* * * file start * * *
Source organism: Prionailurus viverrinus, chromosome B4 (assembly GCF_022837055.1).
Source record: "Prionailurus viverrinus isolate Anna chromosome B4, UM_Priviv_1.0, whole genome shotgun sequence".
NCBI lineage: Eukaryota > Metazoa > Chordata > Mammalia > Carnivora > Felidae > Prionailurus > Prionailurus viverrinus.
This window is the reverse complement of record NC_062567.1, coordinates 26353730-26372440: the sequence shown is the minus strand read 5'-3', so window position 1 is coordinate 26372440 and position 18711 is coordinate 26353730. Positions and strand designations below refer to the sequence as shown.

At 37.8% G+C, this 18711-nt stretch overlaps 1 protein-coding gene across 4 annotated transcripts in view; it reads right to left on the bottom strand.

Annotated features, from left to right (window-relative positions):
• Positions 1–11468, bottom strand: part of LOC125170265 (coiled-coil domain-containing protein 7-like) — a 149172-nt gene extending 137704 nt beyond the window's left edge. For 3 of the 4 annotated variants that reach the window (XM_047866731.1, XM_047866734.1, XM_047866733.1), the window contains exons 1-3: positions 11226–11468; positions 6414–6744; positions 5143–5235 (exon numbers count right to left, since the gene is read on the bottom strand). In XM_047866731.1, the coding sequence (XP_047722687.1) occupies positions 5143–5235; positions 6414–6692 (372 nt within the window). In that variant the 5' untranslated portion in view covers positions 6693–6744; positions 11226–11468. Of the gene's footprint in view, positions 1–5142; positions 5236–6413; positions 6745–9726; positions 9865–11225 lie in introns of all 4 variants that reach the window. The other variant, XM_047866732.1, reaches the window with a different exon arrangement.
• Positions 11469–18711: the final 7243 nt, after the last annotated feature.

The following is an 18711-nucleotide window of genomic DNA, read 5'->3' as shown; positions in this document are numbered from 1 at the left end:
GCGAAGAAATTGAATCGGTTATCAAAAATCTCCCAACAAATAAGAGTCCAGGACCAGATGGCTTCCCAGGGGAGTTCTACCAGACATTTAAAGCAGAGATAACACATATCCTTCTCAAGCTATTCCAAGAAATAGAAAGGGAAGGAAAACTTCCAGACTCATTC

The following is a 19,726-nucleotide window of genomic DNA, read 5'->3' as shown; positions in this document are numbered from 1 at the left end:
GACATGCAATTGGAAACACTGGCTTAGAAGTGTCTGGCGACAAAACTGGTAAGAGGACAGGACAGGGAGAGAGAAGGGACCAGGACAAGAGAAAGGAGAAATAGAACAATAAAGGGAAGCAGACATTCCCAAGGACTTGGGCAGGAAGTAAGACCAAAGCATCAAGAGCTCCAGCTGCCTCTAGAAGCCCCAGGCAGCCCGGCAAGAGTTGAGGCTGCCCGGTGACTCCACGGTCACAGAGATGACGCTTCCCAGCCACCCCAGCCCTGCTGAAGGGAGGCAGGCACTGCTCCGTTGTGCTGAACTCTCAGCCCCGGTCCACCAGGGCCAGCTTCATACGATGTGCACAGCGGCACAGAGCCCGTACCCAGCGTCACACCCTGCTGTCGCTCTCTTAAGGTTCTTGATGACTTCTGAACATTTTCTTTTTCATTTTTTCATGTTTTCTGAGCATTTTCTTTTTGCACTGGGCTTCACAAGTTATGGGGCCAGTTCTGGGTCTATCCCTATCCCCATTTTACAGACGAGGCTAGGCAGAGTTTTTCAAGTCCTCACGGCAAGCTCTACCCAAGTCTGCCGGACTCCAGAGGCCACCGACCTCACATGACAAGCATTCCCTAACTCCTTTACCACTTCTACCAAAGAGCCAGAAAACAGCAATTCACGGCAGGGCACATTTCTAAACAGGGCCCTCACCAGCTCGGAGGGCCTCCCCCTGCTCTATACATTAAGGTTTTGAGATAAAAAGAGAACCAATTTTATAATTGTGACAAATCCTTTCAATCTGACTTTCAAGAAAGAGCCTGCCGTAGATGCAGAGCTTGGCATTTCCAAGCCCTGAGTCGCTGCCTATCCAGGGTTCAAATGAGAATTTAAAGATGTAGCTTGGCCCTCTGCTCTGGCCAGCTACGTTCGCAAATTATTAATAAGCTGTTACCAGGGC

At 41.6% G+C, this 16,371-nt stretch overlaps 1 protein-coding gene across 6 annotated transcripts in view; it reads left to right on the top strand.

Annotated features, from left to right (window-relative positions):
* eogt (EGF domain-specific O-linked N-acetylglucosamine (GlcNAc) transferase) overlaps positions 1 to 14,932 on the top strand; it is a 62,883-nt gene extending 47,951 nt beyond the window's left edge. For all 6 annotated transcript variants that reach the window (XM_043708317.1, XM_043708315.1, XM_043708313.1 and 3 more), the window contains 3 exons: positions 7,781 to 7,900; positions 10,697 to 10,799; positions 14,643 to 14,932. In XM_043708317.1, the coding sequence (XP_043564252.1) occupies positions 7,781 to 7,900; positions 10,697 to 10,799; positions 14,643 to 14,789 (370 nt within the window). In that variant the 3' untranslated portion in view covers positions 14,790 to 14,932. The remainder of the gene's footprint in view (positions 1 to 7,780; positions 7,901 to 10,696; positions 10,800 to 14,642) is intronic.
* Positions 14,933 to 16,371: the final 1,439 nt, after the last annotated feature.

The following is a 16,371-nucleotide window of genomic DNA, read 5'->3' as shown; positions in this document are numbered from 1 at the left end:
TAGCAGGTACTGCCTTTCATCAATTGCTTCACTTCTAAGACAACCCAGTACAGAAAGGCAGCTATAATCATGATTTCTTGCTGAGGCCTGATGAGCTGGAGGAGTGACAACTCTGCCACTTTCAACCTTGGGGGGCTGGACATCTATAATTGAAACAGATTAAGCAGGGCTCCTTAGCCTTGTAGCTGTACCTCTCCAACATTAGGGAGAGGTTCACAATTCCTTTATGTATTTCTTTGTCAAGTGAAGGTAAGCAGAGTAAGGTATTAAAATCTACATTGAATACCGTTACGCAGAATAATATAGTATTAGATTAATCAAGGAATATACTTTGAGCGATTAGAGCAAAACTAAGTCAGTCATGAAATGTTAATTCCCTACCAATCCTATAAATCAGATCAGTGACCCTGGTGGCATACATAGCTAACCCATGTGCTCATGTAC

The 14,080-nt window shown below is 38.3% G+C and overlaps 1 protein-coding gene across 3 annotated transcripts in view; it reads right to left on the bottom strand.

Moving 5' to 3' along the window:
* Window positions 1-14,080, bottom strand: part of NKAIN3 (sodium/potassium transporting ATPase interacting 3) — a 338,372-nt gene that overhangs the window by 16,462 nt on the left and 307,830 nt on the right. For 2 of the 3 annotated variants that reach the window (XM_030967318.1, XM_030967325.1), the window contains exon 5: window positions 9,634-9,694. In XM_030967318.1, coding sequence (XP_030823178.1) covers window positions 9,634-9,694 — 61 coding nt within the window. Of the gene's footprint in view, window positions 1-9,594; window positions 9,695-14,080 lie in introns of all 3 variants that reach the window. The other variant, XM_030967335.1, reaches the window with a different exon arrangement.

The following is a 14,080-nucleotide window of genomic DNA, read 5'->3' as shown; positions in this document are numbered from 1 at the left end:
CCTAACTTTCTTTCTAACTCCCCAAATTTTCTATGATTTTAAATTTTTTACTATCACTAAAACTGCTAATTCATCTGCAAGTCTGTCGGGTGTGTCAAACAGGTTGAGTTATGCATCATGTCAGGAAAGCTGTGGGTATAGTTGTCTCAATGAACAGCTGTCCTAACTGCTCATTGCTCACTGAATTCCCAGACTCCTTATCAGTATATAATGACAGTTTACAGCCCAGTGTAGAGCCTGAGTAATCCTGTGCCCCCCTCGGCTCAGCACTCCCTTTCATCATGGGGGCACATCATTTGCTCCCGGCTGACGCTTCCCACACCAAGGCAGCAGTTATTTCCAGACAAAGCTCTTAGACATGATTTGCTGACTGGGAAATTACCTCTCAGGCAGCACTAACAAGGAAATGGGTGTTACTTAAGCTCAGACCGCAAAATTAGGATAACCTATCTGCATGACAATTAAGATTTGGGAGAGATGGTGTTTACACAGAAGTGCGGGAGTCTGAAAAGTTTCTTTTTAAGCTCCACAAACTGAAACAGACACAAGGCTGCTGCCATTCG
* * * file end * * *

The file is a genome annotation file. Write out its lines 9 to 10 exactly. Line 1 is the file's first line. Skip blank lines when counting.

The following is an 18711-nucleotide window of genomic DNA, read 5'->3' as shown; positions in this document are numbered from 1 at the left end:
GCGAAGAAATTGAATCGGTTATCAAAAATCTCCCAACAAATAAGAGTCCAGGACCAGATGGCTTCCCAGGGGAGTTCTACCAGACATTTAAAGCAGAGATAACACATATCCTTCTCAAGCTATTCCAAGAAATAGAAAGGGAAGGAAAACTTCCAGACTCATTC